With New Hire, Raymond James Ramps Up West Coast Expansion
Raymond James & Associates recruited a former Morgan Stanley executive and co-founder of an RIA as a new regional director overseeing the firm's West Coast expansion.
Rick Sanchez, previously managing director at SeaCrest Wealth Management, was appointed a regional director this week at Raymond James. He will supervise the firm's operations in California, Oregon and Washington.
Sanchez, having worked in different channels during his career, says he made the move because of the firm's capabilities, management and culture.
Sanchez emphasized that Raymond James has a national presence, "but it has the feel of a regional firm."
"It has a culture that has not been diluted over the past 30 or 40 years," he added.
In addition to his time in the independent space, Sanchez has extensive wirehouse experience. He started his career as a financial advisor at Dean Witter in 1983, according to FINRA records. He stayed through the merger with Morgan Stanley, rising through the ranks to become director of global wealth management, overseeing more than 440 branches and 10,000 financial advisors.
"His experience in attracting and supporting advisors is just what we are looking for as we build out along the west coast," says Tash Elwyn, president of Raymond James & Associates.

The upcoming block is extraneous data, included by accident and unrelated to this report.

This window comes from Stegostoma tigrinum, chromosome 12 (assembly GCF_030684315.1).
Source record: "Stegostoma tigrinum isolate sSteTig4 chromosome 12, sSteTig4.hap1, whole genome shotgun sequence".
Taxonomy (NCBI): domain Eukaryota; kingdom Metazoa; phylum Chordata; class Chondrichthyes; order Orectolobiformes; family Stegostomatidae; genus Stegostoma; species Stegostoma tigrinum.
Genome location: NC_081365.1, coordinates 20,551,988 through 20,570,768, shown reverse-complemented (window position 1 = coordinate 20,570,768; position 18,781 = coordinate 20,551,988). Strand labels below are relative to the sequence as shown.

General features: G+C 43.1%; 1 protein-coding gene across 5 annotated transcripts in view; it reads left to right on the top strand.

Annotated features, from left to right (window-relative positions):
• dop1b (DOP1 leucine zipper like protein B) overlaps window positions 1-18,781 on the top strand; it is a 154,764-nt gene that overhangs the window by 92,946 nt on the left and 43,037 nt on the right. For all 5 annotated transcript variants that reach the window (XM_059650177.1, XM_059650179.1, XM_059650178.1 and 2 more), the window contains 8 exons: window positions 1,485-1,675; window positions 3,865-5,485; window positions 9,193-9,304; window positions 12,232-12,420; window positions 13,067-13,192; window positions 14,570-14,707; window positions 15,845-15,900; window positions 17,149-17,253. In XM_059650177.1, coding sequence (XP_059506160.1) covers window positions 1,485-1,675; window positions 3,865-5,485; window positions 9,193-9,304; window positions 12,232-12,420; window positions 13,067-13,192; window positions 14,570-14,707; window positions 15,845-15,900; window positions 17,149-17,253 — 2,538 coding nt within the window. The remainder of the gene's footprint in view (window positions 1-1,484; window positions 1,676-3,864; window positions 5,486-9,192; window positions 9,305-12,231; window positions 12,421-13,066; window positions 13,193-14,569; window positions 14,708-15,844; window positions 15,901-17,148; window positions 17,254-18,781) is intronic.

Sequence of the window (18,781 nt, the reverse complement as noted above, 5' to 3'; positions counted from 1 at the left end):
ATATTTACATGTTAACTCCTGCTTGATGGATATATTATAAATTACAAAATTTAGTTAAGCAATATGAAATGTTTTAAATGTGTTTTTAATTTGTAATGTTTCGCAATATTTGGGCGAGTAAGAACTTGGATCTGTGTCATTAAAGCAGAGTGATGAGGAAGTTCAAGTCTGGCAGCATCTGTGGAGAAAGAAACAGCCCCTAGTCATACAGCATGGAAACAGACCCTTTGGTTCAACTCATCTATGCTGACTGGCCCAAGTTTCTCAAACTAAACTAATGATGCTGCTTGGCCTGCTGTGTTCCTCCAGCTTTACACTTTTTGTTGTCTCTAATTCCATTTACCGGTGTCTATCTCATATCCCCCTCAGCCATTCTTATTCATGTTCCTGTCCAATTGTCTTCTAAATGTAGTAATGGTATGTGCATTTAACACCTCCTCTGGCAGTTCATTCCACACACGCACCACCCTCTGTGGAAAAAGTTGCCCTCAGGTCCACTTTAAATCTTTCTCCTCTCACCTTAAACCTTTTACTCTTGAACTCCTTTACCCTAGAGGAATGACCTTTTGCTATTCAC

With the addition of Sanchez, Raymond James & Associates has eight regional directors overseeing advisors across the U.S.
His appointment comes at a key moment in Raymond James' push to grow the footprint of its employee channel on the West Coast. Over the past year, the firm has opened offices in cities like Seattle, San Diego and Santa Barbara, Calif.
In the nation's most populous state, more than two dozen advisors managing more than $2 billion have moved to Raymond James, according to press releases.
Sanchez says that he's excited to help Raymond James grow in a region where he has spent the majority of his career. Among other responsibilities, Sanchez will recruit branch managers to oversee new offices, adding that the firm's culture is a strong asset when recruiting new advisors.
He says that "there are a lot of advisors who have been in the business 25 or 30 years, and remember the culture of the firms they were associated with that many years ago Dean Witter, E.F. Hutton, A.G. Edwards. I think that's where Raymond James is today. It's a step back from a global bank, but has the capabilities that these advisors need to succeed in today's world."
Sanchez will be based in Walnut Creek, Calif., a suburb of San Francisco, and report to Western Division Director Pat Allison.
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